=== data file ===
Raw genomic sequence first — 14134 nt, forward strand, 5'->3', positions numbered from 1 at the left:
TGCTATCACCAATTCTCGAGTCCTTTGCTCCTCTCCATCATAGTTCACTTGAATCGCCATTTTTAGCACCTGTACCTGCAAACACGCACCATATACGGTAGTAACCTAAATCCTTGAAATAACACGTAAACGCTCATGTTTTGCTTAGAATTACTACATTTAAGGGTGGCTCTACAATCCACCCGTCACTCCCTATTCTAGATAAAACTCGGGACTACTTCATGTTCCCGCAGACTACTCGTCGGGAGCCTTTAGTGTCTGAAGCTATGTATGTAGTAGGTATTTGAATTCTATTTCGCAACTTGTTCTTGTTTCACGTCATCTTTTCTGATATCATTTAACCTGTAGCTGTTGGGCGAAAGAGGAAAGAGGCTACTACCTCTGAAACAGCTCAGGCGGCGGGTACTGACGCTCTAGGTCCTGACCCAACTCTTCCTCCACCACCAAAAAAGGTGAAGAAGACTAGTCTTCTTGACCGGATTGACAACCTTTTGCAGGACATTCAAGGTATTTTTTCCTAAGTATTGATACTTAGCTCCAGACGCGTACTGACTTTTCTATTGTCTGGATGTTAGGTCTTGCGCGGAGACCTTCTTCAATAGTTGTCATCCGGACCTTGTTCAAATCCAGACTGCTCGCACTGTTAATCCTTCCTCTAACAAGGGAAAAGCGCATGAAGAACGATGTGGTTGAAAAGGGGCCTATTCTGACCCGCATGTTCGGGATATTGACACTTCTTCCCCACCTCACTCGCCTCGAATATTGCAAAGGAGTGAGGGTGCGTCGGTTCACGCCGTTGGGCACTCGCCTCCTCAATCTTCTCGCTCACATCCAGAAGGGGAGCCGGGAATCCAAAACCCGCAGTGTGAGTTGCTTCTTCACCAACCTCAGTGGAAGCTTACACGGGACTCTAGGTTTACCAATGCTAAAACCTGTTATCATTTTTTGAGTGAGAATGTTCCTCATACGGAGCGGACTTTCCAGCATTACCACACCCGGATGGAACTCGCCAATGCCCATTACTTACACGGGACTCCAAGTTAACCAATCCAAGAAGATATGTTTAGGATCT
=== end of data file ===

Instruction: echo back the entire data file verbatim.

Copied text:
Raw genomic sequence first — 14134 nt, forward strand, 5'->3', positions numbered from 1 at the left:
TGCTATCACCAATTCTCGAGTCCTTTGCTCCTCTCCATCATAGTTCACTTGAATCGCCATTTTTAGCACCTGTACCTGCAAACACGCACCATATACGGTAGTAACCTAAATCCTTGAAATAACACGTAAACGCTCATGTTTTGCTTAGAATTACTACATTTAAGGGTGGCTCTACAATCCACCCGTCACTCCCTATTCTAGATAAAACTCGGGACTACTTCATGTTCCCGCAGACTACTCGTCGGGAGCCTTTAGTGTCTGAAGCTATGTATGTAGTAGGTATTTGAATTCTATTTCGCAACTTGTTCTTGTTTCACGTCATCTTTTCTGATATCATTTAACCTGTAGCTGTTGGGCGAAAGAGGAAAGAGGCTACTACCTCTGAAACAGCTCAGGCGGCGGGTACTGACGCTCTAGGTCCTGACCCAACTCTTCCTCCACCACCAAAAAAGGTGAAGAAGACTAGTCTTCTTGACCGGATTGACAACCTTTTGCAGGACATTCAAGGTATTTTTTCCTAAGTATTGATACTTAGCTCCAGACGCGTACTGACTTTTCTATTGTCTGGATGTTAGGTCTTGCGCGGAGACCTTCTTCAATAGTTGTCATCCGGACCTTGTTCAAATCCAGACTGCTCGCACTGTTAATCCTTCCTCTAACAAGGGAAAAGCGCATGAAGAACGATGTGGTTGAAAAGGGGCCTATTCTGACCCGCATGTTCGGGATATTGACACTTCTTCCCCACCTCACTCGCCTCGAATATTGCAAAGGAGTGAGGGTGCGTCGGTTCACGCCGTTGGGCACTCGCCTCCTCAATCTTCTCGCTCACATCCAGAAGGGGAGCCGGGAATCCAAAACCCGCAGTGTGAGTTGCTTCTTCACCAACCTCAGTGGAAGCTTACACGGGACTCTAGGTTTACCAATGCTAAAACCTGTTATCATTTTTTGAGTGAGAATGTTCCTCATACGGAGCGGACTTTCCAGCATTACCACACCCGGATGGAACTCGCCAATGCCCATTACTTACACGGGACTCCAAGTTAACCAATCCAAGAAGATATGTTTAGGATCT